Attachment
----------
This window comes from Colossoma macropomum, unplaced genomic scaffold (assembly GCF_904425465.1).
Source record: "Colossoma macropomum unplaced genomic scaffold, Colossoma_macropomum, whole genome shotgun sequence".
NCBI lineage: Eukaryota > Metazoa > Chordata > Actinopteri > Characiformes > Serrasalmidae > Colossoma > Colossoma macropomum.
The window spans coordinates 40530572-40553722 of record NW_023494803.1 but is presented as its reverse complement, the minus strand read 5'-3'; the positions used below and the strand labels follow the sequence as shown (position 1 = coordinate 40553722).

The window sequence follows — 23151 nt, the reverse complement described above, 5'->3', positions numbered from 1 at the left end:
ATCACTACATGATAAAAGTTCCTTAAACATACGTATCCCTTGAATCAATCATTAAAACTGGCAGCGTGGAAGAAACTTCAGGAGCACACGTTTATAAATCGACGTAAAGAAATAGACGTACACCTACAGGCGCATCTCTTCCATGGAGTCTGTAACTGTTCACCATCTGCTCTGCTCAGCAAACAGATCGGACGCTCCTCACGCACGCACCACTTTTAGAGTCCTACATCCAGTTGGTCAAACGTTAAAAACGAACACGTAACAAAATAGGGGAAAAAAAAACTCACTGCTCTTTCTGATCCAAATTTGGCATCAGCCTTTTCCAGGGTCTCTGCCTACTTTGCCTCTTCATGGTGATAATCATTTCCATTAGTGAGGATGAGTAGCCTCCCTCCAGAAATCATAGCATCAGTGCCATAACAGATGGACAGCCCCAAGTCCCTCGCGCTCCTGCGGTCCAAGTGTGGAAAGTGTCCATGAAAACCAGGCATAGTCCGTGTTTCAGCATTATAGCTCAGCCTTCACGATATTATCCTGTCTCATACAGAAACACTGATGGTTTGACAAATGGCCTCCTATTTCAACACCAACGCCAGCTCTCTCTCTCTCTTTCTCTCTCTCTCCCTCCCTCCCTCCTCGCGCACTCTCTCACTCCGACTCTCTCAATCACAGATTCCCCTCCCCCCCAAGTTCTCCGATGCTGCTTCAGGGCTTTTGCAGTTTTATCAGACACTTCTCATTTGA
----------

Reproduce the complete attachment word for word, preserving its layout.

This window comes from Colossoma macropomum, unplaced genomic scaffold (assembly GCF_904425465.1).
Source record: "Colossoma macropomum unplaced genomic scaffold, Colossoma_macropomum, whole genome shotgun sequence".
NCBI lineage: Eukaryota > Metazoa > Chordata > Actinopteri > Characiformes > Serrasalmidae > Colossoma > Colossoma macropomum.
The window spans coordinates 40530572-40553722 of record NW_023494803.1 but is presented as its reverse complement, the minus strand read 5'-3'; the positions used below and the strand labels follow the sequence as shown (position 1 = coordinate 40553722).

The window sequence follows — 23151 nt, the reverse complement described above, 5'->3', positions numbered from 1 at the left end:
ATCACTACATGATAAAAGTTCCTTAAACATACGTATCCCTTGAATCAATCATTAAAACTGGCAGCGTGGAAGAAACTTCAGGAGCACACGTTTATAAATCGACGTAAAGAAATAGACGTACACCTACAGGCGCATCTCTTCCATGGAGTCTGTAACTGTTCACCATCTGCTCTGCTCAGCAAACAGATCGGACGCTCCTCACGCACGCACCACTTTTAGAGTCCTACATCCAGTTGGTCAAACGTTAAAAACGAACACGTAACAAAATAGGGGAAAAAAAAACTCACTGCTCTTTCTGATCCAAATTTGGCATCAGCCTTTTCCAGGGTCTCTGCCTACTTTGCCTCTTCATGGTGATAATCATTTCCATTAGTGAGGATGAGTAGCCTCCCTCCAGAAATCATAGCATCAGTGCCATAACAGATGGACAGCCCCAAGTCCCTCGCGCTCCTGCGGTCCAAGTGTGGAAAGTGTCCATGAAAACCAGGCATAGTCCGTGTTTCAGCATTATAGCTCAGCCTTCACGATATTATCCTGTCTCATACAGAAACACTGATGGTTTGACAAATGGCCTCCTATTTCAACACCAACGCCAGCTCTCTCTCTCTCTTTCTCTCTCTCTCCCTCCCTCCCTCCTCGCGCACTCTCTCACTCCGACTCTCTCAATCACAGATTCCCCTCCCCCCCAAGTTCTCCGATGCTGCTTCAGGGCTTTTGCAGTTTTATCAGACACTTCTCATTTGA